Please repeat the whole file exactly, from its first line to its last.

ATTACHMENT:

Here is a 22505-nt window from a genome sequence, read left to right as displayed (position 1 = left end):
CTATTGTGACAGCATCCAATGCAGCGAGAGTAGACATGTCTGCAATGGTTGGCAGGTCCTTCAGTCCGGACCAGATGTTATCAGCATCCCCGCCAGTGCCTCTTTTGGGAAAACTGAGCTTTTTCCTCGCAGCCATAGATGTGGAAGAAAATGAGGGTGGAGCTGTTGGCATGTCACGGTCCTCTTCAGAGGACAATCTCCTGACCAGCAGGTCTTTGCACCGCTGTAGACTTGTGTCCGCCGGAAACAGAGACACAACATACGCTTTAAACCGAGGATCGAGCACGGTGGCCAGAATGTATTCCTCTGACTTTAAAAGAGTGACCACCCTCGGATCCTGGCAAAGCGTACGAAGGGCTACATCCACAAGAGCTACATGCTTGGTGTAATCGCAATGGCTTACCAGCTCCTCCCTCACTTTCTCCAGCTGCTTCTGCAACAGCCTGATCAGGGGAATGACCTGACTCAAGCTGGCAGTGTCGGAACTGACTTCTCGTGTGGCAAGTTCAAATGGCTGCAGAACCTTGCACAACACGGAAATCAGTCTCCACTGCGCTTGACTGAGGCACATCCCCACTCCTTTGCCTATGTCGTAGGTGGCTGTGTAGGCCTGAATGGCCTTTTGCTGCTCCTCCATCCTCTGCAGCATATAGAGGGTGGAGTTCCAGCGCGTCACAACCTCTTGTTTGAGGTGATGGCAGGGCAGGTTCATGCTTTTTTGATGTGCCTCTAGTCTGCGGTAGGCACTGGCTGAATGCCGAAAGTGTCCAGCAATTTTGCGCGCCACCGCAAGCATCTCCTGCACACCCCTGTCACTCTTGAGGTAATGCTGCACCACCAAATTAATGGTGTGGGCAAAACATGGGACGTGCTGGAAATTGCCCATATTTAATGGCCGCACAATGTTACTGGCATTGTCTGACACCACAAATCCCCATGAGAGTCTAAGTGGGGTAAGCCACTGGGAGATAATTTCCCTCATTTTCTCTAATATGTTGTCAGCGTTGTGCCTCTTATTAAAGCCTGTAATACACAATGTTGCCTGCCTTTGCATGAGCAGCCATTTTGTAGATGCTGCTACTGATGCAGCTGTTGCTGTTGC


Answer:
Here is a 22505-nt window from a genome sequence, read left to right as displayed (position 1 = left end):
CTATTGTGACAGCATCCAATGCAGCGAGAGTAGACATGTCTGCAATGGTTGGCAGGTCCTTCAGTCCGGACCAGATGTTATCAGCATCCCCGCCAGTGCCTCTTTTGGGAAAACTGAGCTTTTTCCTCGCAGCCATAGATGTGGAAGAAAATGAGGGTGGAGCTGTTGGCATGTCACGGTCCTCTTCAGAGGACAATCTCCTGACCAGCAGGTCTTTGCACCGCTGTAGACTTGTGTCCGCCGGAAACAGAGACACAACATACGCTTTAAACCGAGGATCGAGCACGGTGGCCAGAATGTATTCCTCTGACTTTAAAAGAGTGACCACCCTCGGATCCTGGCAAAGCGTACGAAGGGCTACATCCACAAGAGCTACATGCTTGGTGTAATCGCAATGGCTTACCAGCTCCTCCCTCACTTTCTCCAGCTGCTTCTGCAACAGCCTGATCAGGGGAATGACCTGACTCAAGCTGGCAGTGTCGGAACTGACTTCTCGTGTGGCAAGTTCAAATGGCTGCAGAACCTTGCACAACACGGAAATCAGTCTCCACTGCGCTTGACTGAGGCACATCCCCACTCCTTTGCCTATGTCGTAGGTGGCTGTGTAGGCCTGAATGGCCTTTTGCTGCTCCTCCATCCTCTGCAGCATATAGAGGGTGGAGTTCCAGCGCGTCACAACCTCTTGTTTGAGGTGATGGCAGGGCAGGTTCATGCTTTTTTGATGTGCCTCTAGTCTGCGGTAGGCACTGGCTGAATGCCGAAAGTGTCCAGCAATTTTGCGCGCCACCGCAAGCATCTCCTGCACACCCCTGTCACTCTTGAGGTAATGCTGCACCACCAAATTAATGGTGTGGGCAAAACATGGGACGTGCTGGAAATTGCCCATATTTAATGGCCGCACAATGTTACTGGCATTGTCTGACACCACAAATCCCCATGAGAGTCTAAGTGGGGTAAGCCACTGGGAGATAATTTCCCTCATTTTCTCTAATATGTTGTCAGCGTTGTGCCTCTTATTAAAGCCTGTAATACACAATGTTGCCTGCCTTTGCATGAGCAGCCATTTTGTAGATGCTGCTACTGATGCAGCTGTTGCTGTTGC